A Framing Device is most commonly represented as a "story within a story": the main story exists as a tale being told within an overarching frame story. For example, a mother telling her child a fairy tale or an old man recounting his memories of a war. Usually, the main story takes up the majority of the narrative, with the framing story just being a shell - in other words, the only purpose of the framing story is to give structure and context to the main story, analogous to a literal picture frame that holds a photograph/illustration. This trope, however, is when the frame story suddenly takes over, replacing or becoming the main story. When the story of mother and the child becomes the main focus, showing that the fairy tales are their way of coping with the poverty of their real lives, or when the story of the war veteran takes over, showing how the old man struggles to relate to a world that seems to have moved on and forgotten his sacrifices. Compare In Medias Res and How We Got Here.
- The film Forrest Gump starts off with Forrest recounting his life story to the strangers sitting next to him at a busstop. In this way, the movie is primarily a series of flashbacks, with the Framing Device being Forrest talking to people at the busstop. 3/4ths of the way through the movie, though, Forrest suddenly realizes he doesn't need to ride the bus anyway. The movie then starts following Forrest's life in the "present".
- The Emperor's New Groove spends most of its runtime explaining how Kuzco became a llama and stranded in the jungle during a rainstorm. The remaining 1/4th involves Kuzco and Pacha reconciling and looking for a way to restore Kuzco's human form.
- In the short film The Cat With Hands, the movie starts off with an older gentleman telling his younger companion the story of the eponymous cat. The film ends with the cat getting the last part he needs from the narrator.
- A Cock And Bull Story is a Mockumentary about the making of a film adaptation of novel Tristram Shandy, which is itself a book about writing a book. The film begins focusing on the story of Tristram Shandy then gradually shifts to being about the problems of making the film itself.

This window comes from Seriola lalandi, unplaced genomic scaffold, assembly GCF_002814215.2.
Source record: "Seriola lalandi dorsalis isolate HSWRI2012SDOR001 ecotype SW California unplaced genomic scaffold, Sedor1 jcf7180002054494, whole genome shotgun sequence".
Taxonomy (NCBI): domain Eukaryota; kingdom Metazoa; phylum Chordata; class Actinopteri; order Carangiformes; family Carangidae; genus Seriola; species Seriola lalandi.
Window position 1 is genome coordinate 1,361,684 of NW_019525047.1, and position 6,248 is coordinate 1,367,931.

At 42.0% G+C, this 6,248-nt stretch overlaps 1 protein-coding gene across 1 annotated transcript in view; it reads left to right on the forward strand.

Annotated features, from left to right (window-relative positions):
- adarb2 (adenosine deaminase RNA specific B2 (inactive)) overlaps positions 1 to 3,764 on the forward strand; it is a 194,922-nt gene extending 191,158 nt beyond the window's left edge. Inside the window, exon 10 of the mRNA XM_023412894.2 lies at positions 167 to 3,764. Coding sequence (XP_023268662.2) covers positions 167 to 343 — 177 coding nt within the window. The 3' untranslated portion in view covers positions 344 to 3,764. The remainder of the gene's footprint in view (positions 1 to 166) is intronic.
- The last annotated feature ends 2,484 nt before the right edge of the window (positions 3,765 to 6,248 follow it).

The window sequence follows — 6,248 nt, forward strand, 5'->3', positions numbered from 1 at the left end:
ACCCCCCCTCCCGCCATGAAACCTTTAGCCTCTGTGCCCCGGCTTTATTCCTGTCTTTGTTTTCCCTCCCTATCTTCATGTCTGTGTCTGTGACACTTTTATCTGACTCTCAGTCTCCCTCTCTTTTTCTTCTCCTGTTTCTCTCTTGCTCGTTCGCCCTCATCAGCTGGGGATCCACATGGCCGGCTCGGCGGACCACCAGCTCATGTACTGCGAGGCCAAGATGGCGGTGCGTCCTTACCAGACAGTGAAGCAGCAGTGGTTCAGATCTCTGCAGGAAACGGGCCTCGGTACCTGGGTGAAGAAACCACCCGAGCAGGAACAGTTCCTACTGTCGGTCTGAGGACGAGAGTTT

- In Heavy Metal, the young girl who's being terrorized by the Loc-Nar's creepy stories inherits Taarna's role as a protector/avenger at the film's end, and the resulting resonance between her ascension and Taarna's Heroic Sacrifice destroys the evil sphere.
- The novel Hyperion by Dan Simmons uses the framing device of a series of passengers on a journey telling each other their stories, a la The Canterbury Tales. The entire novel is taken up by their flashbacks, taking place in the past. However, the sequel, The Fall Of Hyperion, then follows the pilgrims in the present, showing what happens after their journey.
- Interview with the Vampire: After the titular interview, the interviewer begs to be made a vampire himself, gets attacked by Louis. AND The Queen of the Damned, the direct sequel to The Vampire Lestat (which has a framing device which ends in a Cliffhanger), drops the framing device of the previous book entirely.
- In Michael Flynn's The January Dancer, the harper arrives at the bar to tease an old story out of the scarred man. It slowly becomes clear that she is looking for her own history and for information she needs to do something now.
- The Arabian Nights may qualify, depending on how you measure the significance of the frame's ending (when its a Happily Ever After conclusion).
- Assassin's Creed. While the individual games are about Desmond's ancestors Altair, Ezio, and Conner, the series itself is about Desmond. The stories of Desmond's ancestors only contribute to the finale of Desmond's own story.
- The Infocom text adventure A Mind Forever Voyaging. The player character is an AI which is able to accurately simulate the future to see how the government's economic plan will work out. Most of the game takes place in the projected future, then the finale takes place in the complex that houses the AI.
- "Gump Roast" from The Simpsons starts off with Homer telling Chief Wiggum about his past, before being taken to a roast at the Friars' Club for the remainder of the episode. The first part is modelled after the Forrest Gump example, so of course it is lampshaded by Wiggum, who addresses Homer as "Forrest Plump" and tells him it's illegal to impersonate movie characters.
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